If you ever go looking for supporting evidence for the adage “never judge a book by its cover” look no further than Samanth Subramanian’s debut book “Following Fish”. A black and white photograph of a fisherman holding open the catch of the day on his boat does little to build the anticipation one should experience while opening a new book. In retrospect, this is the weakness – and the subsequent strength – of the book.
With little or no expectation, we opened the first page and start ploughing through an essay on the Hilsa fish in Kolkata – or the Ilish Maach, the centre-piece of Bengali cuisine. All it took was a couple of pages before we got completely engrossed into the modern eco-system and the supply chain of the hilsa as the fish winds it way from the waters to end up on someone’s plate as Shorsher Ilish and before we knew, the fish was digested and the essay had ended. Buy the book at a great discount now!
Thus begins Subramanian's travels right down the Coromandel coast on the one side and up the Malabar coast on the other from West Bengal to Gujarat. There are nine lovely essays – apart from the hilsa in Kolkata there's also the apparent cure for asthma by swallowing a live fish in Hyderabad, the historical journey of a fishing tribe in Tamil Nadu, the enthralling duet and duel between toddy and meen curry in Kerala, the state of fishing in Mangalore and Goa, the culinary differences between different traditional fish cuisines in Mumbai and the boat building industry in Gujarat.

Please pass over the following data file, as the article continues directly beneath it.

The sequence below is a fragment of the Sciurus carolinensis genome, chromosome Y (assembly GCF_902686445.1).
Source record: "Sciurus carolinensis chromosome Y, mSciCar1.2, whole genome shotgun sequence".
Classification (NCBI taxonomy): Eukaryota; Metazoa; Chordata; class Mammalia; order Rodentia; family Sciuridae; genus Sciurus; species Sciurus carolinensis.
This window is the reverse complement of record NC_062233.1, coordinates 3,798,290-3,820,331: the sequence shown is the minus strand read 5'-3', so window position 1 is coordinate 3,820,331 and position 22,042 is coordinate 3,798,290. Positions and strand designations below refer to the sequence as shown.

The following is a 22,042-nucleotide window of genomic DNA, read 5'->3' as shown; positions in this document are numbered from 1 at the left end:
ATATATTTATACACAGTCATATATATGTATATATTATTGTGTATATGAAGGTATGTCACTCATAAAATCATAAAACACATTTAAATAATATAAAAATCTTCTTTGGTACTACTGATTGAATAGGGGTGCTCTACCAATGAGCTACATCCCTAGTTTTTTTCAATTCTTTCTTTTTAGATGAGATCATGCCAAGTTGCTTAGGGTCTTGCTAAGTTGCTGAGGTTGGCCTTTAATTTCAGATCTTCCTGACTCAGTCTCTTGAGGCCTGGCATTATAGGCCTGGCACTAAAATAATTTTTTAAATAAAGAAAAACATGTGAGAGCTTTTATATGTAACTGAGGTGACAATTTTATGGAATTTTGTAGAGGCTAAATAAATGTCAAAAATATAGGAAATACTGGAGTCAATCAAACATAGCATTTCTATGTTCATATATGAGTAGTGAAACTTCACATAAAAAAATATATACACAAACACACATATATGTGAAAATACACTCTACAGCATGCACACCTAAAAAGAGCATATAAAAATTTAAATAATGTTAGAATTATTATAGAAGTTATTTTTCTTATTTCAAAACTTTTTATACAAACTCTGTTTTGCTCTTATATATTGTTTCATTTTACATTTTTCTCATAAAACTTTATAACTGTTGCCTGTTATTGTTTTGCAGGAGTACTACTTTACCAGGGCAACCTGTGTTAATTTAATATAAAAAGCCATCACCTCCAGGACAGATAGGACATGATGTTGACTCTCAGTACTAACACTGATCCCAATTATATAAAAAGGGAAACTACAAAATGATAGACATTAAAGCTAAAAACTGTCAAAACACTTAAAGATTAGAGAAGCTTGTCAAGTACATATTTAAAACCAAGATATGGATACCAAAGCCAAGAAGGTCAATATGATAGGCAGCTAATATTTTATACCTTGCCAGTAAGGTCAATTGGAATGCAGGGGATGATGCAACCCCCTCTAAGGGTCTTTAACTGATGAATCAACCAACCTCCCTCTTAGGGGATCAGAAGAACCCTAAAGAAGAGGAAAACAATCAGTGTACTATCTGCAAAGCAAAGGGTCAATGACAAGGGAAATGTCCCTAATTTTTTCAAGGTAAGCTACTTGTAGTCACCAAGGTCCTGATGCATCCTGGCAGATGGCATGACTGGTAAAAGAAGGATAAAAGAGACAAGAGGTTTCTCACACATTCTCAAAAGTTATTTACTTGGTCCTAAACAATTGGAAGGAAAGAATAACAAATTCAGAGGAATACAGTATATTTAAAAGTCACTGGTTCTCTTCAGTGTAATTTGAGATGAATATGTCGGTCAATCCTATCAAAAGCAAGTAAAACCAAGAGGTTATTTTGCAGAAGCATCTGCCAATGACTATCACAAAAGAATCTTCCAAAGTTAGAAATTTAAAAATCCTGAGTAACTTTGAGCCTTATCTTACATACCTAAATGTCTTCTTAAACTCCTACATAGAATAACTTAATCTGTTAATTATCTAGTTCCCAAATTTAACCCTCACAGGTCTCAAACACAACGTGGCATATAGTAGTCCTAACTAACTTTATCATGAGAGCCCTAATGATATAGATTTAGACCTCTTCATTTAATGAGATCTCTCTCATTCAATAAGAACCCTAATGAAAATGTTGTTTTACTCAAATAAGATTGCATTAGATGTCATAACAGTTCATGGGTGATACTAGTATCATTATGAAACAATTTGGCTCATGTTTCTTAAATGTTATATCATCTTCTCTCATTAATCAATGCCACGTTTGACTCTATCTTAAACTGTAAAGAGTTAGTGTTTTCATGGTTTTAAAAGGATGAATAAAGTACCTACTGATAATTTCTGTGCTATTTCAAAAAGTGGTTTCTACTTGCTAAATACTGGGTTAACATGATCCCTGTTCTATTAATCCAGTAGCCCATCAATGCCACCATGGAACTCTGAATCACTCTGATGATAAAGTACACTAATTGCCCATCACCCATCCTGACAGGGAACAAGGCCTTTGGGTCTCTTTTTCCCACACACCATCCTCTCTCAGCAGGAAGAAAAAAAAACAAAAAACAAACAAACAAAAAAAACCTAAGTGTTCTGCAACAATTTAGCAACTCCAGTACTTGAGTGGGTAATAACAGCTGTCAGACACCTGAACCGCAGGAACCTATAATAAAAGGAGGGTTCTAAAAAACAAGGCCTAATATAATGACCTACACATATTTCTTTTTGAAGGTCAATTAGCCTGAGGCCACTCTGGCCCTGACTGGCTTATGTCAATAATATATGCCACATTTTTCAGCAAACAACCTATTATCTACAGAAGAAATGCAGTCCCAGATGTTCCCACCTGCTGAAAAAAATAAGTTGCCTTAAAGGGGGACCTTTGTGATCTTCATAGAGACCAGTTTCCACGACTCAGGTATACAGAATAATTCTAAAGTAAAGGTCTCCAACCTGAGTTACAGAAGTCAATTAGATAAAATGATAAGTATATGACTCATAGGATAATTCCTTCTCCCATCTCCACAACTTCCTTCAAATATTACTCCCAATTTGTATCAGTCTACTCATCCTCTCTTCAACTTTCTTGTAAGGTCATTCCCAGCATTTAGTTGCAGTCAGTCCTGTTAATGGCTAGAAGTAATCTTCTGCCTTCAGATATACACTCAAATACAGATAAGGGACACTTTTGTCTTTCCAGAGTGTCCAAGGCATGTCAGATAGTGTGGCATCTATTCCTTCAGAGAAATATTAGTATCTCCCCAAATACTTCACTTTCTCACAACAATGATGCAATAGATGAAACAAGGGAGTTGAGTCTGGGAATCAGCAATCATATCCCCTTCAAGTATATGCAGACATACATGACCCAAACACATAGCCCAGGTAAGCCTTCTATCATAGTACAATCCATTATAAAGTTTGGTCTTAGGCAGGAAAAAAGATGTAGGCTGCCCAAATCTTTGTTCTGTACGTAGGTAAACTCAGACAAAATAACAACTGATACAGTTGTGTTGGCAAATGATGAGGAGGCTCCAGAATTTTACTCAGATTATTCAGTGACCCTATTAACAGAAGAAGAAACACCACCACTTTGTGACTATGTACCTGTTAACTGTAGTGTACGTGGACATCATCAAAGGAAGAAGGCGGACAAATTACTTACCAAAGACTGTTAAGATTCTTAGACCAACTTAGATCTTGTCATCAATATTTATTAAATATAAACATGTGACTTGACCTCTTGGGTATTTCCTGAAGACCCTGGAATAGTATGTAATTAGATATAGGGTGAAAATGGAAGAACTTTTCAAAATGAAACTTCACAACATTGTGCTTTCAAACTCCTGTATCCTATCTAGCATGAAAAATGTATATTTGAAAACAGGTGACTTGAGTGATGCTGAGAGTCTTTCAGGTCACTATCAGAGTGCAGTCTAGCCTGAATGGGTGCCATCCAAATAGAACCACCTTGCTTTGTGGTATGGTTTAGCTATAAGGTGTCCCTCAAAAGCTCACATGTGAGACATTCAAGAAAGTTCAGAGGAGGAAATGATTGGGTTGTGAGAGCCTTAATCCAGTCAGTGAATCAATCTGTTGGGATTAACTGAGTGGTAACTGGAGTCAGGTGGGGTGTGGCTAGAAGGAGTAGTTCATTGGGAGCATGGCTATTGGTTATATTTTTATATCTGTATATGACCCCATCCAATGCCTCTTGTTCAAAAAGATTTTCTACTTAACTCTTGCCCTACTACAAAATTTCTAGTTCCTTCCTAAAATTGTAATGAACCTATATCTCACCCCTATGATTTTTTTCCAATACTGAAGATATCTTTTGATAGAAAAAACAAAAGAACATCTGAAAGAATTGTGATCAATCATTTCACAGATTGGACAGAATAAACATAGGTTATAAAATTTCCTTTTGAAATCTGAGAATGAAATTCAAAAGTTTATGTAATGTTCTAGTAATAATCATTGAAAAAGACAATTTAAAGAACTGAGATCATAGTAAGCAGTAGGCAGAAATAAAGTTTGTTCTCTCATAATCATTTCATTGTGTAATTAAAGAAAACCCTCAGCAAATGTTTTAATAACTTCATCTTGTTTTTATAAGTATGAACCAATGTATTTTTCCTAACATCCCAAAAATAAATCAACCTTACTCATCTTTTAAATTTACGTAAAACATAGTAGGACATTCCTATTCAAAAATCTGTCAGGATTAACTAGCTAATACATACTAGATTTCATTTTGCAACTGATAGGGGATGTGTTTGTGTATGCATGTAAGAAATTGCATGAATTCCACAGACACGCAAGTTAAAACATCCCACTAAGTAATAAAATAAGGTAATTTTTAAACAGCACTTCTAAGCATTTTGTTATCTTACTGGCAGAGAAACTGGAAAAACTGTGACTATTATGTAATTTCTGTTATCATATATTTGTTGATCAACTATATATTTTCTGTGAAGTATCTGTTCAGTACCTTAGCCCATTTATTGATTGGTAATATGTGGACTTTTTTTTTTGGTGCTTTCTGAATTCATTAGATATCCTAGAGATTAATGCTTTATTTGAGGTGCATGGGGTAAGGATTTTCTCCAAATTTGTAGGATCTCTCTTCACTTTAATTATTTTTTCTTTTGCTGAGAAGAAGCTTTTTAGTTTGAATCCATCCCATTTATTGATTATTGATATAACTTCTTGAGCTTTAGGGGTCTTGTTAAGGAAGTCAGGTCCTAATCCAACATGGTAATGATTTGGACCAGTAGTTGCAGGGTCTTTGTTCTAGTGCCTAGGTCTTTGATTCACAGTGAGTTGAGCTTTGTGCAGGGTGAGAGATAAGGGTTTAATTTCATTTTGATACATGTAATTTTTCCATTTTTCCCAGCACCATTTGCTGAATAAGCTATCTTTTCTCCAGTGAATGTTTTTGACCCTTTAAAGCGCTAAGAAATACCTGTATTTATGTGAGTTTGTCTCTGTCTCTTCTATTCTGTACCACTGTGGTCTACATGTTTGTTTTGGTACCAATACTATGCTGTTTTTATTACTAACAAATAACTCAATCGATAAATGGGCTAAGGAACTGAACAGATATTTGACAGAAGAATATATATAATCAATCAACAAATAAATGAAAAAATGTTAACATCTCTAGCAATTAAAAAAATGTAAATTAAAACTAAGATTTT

Using fish as a metaphor for travels around the Indian coast in an inspirational idea – it allows Samanth Subramanian to cover different aspects of the country – history, culture, tradition, society, commerce, cuisine and lot more.
While the fishes are lovely what stands out is the writing. Right through the book, Subramanian displays a gift for prose and despite tackling what could have quickly become a dull and boring subject, he manages to constantly engross and entertain. Some portions simply stand out – the vivid description of swallowing a live fish and undergoing asthma treatment in Hyderabad, the mouth-watering coverage of cooking fish fry in Mangalore tempting even vegetarians to become wistful, the humorous experiences in Kerala while consuming large quantities of toddy and fish curry – all add up to the most sensational non-fiction debut in India in recent times.
After we finished following all the fish that was offered, we came back to the cover and well, maybe it wasn't so bad after all.
One question we certainly have for Samanth though – how come Orissa got missed out? There must surely be “something fishy” (used purely in a complimentary sense) there too! Maybe there's more on the way later and if so we wait with anticipation. Buy the book at a great discount now!